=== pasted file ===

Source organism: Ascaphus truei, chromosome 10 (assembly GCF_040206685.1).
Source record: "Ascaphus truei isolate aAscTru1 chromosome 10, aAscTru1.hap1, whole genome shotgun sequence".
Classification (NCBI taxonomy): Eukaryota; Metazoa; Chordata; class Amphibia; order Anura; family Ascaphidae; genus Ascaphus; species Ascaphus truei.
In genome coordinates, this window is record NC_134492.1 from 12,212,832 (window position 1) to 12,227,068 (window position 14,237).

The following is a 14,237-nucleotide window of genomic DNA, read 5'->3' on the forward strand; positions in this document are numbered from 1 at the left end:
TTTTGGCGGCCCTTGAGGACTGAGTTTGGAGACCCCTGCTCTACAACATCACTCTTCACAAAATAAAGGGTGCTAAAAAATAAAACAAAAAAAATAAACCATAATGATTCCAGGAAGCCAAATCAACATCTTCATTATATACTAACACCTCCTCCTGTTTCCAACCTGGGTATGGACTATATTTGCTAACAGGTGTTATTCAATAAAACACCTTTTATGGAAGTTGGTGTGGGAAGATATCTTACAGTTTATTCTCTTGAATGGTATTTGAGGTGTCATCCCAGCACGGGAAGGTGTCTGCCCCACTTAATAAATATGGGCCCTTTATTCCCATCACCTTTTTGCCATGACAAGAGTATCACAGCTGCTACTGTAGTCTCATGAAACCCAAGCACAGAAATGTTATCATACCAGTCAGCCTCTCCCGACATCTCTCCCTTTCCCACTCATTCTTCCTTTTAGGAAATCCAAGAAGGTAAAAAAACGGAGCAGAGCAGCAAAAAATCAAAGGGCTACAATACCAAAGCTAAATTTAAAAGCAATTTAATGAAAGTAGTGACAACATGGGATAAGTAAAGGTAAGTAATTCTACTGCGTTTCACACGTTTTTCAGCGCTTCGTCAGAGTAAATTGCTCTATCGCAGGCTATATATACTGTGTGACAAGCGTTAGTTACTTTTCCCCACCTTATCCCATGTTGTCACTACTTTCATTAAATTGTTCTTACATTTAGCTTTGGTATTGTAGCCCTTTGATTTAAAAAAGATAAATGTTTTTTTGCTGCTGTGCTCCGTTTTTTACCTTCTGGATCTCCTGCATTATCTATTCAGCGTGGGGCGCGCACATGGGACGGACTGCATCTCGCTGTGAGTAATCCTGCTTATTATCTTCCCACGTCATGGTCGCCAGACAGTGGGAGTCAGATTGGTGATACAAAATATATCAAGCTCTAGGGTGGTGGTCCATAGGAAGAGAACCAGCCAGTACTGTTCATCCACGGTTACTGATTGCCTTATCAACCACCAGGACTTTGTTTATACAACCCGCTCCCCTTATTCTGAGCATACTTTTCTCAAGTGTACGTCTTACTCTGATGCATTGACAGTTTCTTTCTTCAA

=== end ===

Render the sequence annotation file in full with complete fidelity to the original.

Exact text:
Source organism: Ascaphus truei, chromosome 10 (assembly GCF_040206685.1).
Source record: "Ascaphus truei isolate aAscTru1 chromosome 10, aAscTru1.hap1, whole genome shotgun sequence".
Classification (NCBI taxonomy): Eukaryota; Metazoa; Chordata; class Amphibia; order Anura; family Ascaphidae; genus Ascaphus; species Ascaphus truei.
In genome coordinates, this window is record NC_134492.1 from 12,212,832 (window position 1) to 12,227,068 (window position 14,237).

The following is a 14,237-nucleotide window of genomic DNA, read 5'->3' on the forward strand; positions in this document are numbered from 1 at the left end:
TTTTGGCGGCCCTTGAGGACTGAGTTTGGAGACCCCTGCTCTACAACATCACTCTTCACAAAATAAAGGGTGCTAAAAAATAAAACAAAAAAAATAAACCATAATGATTCCAGGAAGCCAAATCAACATCTTCATTATATACTAACACCTCCTCCTGTTTCCAACCTGGGTATGGACTATATTTGCTAACAGGTGTTATTCAATAAAACACCTTTTATGGAAGTTGGTGTGGGAAGATATCTTACAGTTTATTCTCTTGAATGGTATTTGAGGTGTCATCCCAGCACGGGAAGGTGTCTGCCCCACTTAATAAATATGGGCCCTTTATTCCCATCACCTTTTTGCCATGACAAGAGTATCACAGCTGCTACTGTAGTCTCATGAAACCCAAGCACAGAAATGTTATCATACCAGTCAGCCTCTCCCGACATCTCTCCCTTTCCCACTCATTCTTCCTTTTAGGAAATCCAAGAAGGTAAAAAAACGGAGCAGAGCAGCAAAAAATCAAAGGGCTACAATACCAAAGCTAAATTTAAAAGCAATTTAATGAAAGTAGTGACAACATGGGATAAGTAAAGGTAAGTAATTCTACTGCGTTTCACACGTTTTTCAGCGCTTCGTCAGAGTAAATTGCTCTATCGCAGGCTATATATACTGTGTGACAAGCGTTAGTTACTTTTCCCCACCTTATCCCATGTTGTCACTACTTTCATTAAATTGTTCTTACATTTAGCTTTGGTATTGTAGCCCTTTGATTTAAAAAAGATAAATGTTTTTTTGCTGCTGTGCTCCGTTTTTTACCTTCTGGATCTCCTGCATTATCTATTCAGCGTGGGGCGCGCACATGGGACGGACTGCATCTCGCTGTGAGTAATCCTGCTTATTATCTTCCCACGTCATGGTCGCCAGACAGTGGGAGTCAGATTGGTGATACAAAATATATCAAGCTCTAGGGTGGTGGTCCATAGGAAGAGAACCAGCCAGTACTGTTCATCCACGGTTACTGATTGCCTTATCAACCACCAGGACTTTGTTTATACAACCCGCTCCCCTTATTCTGAGCATACTTTTCTCAAGTGTACGTCTTACTCTGATGCATTGACAGTTTCTTTCTTCAA